LOS ANGELES — Strains of The Flamingos’ 1959 doo-wop hit single fills the main hall at the Geffen Contemporary: “I don’t know if we’re in a garden or a crowded avenue / I only have eyes for you.” The reverb-soaked recording draws viewers into the heart of Doug Aitken’s exhibition, Electric Earth, where a 360-degree projection wraps you in the voices of a rotating cast of minor celebrities, kaleidoscoping visuals and cityscapes collaged together into an ambiguous and sensual narrative. Since the ’90s, Aitken has shown an aptitude for masterful video installations, which he doesn’t fail to deliver here. But the artist’s forays into monolithic sculpture create shiny but boring interludes from the spells cast by his video work. He, like other stars, has ironically fallen in line with the very forms of consumer capitalism he fought against in his earlier works — even within the same show.
The 35-minute centerpiece of Electric Earth, the encompassing “Song 1” (2012), is a feat of contemporary video art and a rich accomplishment for cinema as a whole. The experience of watching it is so captivating that the half hour passes without a moment of distraction as you twirl around and around within the screen that embraces you with a multichannel video. It’s a high-definition, high-fidelity sensory overload in a world where our senses are shocked into submission from a million tiny LEDs every day.
The video is layered with subtlety, and the multiple narratives crisscross and interact, creating subtexts and abstractions. Images of spinning reel-to-reel tape decks bleed into turning car wheels. Scenes from a factory floor are echoed in diners and empty parking lots. Everything breaks down into compositions of light, while “I Only Have Eyes for You” is presented in several versions and voices throughout the piece. The varied iterations of the song recall its many interpretations in popular culture, from The Flamingos and Frank Sinatra (1955) to Art Garfunkel (1975), and the various versions of us suggested by the multi-character narrative contained within the video and acted out by different actors singing the same song.
Moving on from the main work in the central gallery, some of Aitken’s most successful video works from the ’90s and ’00s are set up in smaller spaces, recreating their original installations as exhibitions in and of themselves. In “These Restless Minds” (1998), Aitken criticized capitalism’s impact on the human and natural world through a multichannel video installation featuring auctioneers rapping empty pitches to a nonexistent audience, punctuated by images of oil wells and gas stations. The 1999 video installation “Electric Earth” brings the viewer into a dystopian urban chaos wherein a young black protagonist anthropomorphizes the city through his body, bringing the lights and energy of electric sounds to life through a jerking, spastic dance. On one of eight projectors, the performer is reclined on a couch musing about transcendence through the body; in another frame, he’s dancing as if in a trance.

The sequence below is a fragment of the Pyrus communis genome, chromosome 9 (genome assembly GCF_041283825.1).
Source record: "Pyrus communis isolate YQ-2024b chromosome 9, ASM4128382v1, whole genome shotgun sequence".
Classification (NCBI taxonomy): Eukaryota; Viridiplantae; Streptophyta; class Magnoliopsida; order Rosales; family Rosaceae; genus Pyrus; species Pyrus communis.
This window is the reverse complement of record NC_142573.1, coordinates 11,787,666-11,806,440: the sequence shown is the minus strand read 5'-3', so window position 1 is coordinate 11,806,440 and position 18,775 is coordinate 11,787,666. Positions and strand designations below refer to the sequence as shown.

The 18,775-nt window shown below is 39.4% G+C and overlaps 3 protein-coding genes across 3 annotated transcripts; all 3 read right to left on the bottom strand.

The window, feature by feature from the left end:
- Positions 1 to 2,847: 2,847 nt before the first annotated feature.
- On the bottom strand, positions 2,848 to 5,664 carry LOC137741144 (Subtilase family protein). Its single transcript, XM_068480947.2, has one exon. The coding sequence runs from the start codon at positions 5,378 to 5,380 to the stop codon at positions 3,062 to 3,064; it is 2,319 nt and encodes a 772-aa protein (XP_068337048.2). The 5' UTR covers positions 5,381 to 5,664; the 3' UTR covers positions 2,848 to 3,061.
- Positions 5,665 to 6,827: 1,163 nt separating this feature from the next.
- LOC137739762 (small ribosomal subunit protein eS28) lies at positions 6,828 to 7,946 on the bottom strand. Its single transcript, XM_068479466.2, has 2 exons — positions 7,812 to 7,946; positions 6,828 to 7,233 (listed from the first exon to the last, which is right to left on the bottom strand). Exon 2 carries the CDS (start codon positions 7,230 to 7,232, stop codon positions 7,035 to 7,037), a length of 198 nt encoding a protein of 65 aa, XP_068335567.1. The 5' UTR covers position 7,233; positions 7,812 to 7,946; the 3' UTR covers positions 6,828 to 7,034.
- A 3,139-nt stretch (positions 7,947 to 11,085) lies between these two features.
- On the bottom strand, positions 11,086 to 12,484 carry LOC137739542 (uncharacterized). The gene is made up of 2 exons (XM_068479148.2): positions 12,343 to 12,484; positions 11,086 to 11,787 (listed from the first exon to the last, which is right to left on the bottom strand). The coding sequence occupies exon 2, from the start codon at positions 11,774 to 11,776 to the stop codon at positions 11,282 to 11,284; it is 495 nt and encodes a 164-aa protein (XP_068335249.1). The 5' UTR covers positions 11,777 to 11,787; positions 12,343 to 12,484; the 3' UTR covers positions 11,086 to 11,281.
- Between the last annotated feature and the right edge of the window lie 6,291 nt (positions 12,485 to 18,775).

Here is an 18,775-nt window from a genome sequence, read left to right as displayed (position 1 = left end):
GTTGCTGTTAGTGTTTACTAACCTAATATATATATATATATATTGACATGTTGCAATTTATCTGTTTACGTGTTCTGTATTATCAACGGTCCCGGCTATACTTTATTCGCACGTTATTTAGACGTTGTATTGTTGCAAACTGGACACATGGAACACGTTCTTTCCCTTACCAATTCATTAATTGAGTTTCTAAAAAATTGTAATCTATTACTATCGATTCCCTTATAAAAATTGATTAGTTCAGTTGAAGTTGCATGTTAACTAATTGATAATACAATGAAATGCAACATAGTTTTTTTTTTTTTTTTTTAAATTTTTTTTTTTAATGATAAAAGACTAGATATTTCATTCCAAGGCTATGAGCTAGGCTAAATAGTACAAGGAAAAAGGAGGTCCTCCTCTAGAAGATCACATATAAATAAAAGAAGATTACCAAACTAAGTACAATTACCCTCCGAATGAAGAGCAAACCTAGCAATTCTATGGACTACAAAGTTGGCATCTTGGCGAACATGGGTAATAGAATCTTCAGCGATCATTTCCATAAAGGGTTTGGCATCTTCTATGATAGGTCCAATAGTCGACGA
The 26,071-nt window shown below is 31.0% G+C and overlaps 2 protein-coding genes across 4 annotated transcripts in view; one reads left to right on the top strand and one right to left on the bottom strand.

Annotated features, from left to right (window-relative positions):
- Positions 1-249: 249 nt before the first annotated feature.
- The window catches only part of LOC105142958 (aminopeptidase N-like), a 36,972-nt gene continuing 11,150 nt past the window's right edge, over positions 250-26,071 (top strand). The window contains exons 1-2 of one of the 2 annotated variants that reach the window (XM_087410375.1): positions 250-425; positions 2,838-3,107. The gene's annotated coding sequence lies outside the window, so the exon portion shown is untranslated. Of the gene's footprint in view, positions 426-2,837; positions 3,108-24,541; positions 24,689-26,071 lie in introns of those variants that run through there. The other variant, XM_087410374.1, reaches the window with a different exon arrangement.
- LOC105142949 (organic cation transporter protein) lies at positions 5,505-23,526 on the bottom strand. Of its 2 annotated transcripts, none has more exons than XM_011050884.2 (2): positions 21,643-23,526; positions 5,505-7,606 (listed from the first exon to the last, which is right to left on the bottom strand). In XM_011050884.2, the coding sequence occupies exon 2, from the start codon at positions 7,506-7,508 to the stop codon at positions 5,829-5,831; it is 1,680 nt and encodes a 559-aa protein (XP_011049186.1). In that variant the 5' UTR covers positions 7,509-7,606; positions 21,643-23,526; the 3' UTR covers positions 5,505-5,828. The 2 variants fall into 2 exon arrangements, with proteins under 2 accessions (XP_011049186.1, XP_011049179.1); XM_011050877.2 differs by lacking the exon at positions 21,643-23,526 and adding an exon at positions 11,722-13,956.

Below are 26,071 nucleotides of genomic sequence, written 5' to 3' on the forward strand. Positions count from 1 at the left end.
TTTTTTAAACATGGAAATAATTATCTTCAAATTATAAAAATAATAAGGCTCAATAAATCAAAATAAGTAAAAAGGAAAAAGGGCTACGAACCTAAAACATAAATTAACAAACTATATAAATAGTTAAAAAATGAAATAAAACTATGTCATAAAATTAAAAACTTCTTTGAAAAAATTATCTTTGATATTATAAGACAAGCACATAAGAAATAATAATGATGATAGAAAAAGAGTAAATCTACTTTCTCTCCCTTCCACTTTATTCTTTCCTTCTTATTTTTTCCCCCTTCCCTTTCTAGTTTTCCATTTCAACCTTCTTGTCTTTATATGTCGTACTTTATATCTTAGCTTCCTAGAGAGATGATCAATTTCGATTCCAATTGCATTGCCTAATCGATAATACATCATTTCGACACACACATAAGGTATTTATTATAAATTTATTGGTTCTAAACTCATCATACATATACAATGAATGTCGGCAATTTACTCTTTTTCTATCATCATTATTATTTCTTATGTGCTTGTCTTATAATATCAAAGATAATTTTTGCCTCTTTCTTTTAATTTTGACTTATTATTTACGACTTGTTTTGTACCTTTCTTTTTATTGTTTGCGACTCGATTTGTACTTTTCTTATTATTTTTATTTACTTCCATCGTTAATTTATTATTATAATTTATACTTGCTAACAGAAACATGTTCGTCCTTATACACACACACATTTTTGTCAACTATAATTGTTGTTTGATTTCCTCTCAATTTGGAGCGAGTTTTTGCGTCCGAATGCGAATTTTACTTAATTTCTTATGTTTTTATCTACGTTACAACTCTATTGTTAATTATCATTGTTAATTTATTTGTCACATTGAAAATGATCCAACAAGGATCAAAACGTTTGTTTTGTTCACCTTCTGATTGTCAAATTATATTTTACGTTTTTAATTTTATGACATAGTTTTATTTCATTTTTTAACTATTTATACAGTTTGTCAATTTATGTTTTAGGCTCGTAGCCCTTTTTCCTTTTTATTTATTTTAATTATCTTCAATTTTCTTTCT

Elsewhere in the expansive show, the artist poetically alludes to issues of climate change, neoliberalism, and free capitalism. Throughout, he uses multichannel video installations to give the viewer insights into a nonlinear narrative practice. But eventually, the critique becomes cliché. For example, gilded mirror sculptures spelling out words like “more” and “now” seem to lack a deeper meaning beyond the ironic critique of consumerism’s incessant drive for “more, now.” We can give the artist the benefit of the doubt and assume that he is being purposefully ironic, but the forms are too typical and art-fair-ready to stand alongside his nuanced video works. The sculptures are homogeneously blue chip, mirroring (in this case, literally with mirrors) forms by shiny superstars like Anish Kapoor, Damien Hirst, and Jeff Koons. But, hey, we all have to eat.
The low point of the show is, not surprisingly, the most monolithic and shiniest object: a giant mirrored black cube, called, appropriately, “Black Mirror” (2011), which the viewer enters to witness another video work reflected “infinitely” (enough already; Yayoi Kusama did it in the ’60s!) in the mirrored surface within. The central video installation, “Song 1,” is actually much more successfully immersive. The video for “Black Mirror” would have been more effective had it been presented on its own, but, as it is, the unlimited reflections distract from the content of the narrative, which should be quite moving. The artist’s decision to present a single video in the space is confusing because no abstraction or decimation of linear time takes place through the reflection of the single narrative. You can imagine the cube being more allusive if the four screens showed four different videos that mixed together and became abstracted in the reflections.
It’s hard to pull off a sweeping retrospective that demonstrates the evolution of an artist’s studio practice with a coherent line of inquiry throughout. Electric Earth illustrates the difficulty of such an undertaking by smashing excellent video work up against shallow sculpture. The videos do deserve all the attention they can get, and the exhibition could have been more coherent with some careful editing on the part of the institution.
Electric Earth continues at Geffen Contemporary at Museum of Contemporary Art (152 North Central Avenue, Los Angeles) through January 15, 2017.